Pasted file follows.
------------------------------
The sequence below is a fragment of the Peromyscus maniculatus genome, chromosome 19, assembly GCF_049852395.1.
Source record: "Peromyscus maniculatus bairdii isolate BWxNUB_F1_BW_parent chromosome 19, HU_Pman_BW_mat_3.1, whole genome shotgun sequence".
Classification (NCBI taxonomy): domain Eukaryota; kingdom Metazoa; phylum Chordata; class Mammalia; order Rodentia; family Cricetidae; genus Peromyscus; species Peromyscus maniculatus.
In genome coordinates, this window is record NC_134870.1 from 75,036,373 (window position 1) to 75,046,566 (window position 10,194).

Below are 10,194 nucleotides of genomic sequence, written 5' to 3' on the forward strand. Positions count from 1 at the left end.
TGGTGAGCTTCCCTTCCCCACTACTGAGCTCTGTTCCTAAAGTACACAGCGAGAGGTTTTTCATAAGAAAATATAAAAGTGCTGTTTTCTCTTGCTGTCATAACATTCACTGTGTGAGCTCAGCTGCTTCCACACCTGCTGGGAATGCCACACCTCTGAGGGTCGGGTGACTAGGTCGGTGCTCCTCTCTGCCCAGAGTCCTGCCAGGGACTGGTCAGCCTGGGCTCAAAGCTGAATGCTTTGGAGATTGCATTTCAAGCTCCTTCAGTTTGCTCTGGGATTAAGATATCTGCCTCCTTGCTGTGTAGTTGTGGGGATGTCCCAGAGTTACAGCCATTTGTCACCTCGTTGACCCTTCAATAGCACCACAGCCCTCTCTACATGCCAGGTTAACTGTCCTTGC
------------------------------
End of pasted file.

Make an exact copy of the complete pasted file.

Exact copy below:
The sequence below is a fragment of the Peromyscus maniculatus genome, chromosome 19, assembly GCF_049852395.1.
Source record: "Peromyscus maniculatus bairdii isolate BWxNUB_F1_BW_parent chromosome 19, HU_Pman_BW_mat_3.1, whole genome shotgun sequence".
Classification (NCBI taxonomy): domain Eukaryota; kingdom Metazoa; phylum Chordata; class Mammalia; order Rodentia; family Cricetidae; genus Peromyscus; species Peromyscus maniculatus.
In genome coordinates, this window is record NC_134870.1 from 75,036,373 (window position 1) to 75,046,566 (window position 10,194).

Below are 10,194 nucleotides of genomic sequence, written 5' to 3' on the forward strand. Positions count from 1 at the left end.
TGGTGAGCTTCCCTTCCCCACTACTGAGCTCTGTTCCTAAAGTACACAGCGAGAGGTTTTTCATAAGAAAATATAAAAGTGCTGTTTTCTCTTGCTGTCATAACATTCACTGTGTGAGCTCAGCTGCTTCCACACCTGCTGGGAATGCCACACCTCTGAGGGTCGGGTGACTAGGTCGGTGCTCCTCTCTGCCCAGAGTCCTGCCAGGGACTGGTCAGCCTGGGCTCAAAGCTGAATGCTTTGGAGATTGCATTTCAAGCTCCTTCAGTTTGCTCTGGGATTAAGATATCTGCCTCCTTGCTGTGTAGTTGTGGGGATGTCCCAGAGTTACAGCCATTTGTCACCTCGTTGACCCTTCAATAGCACCACAGCCCTCTCTACATGCCAGGTTAACTGTCCTTGC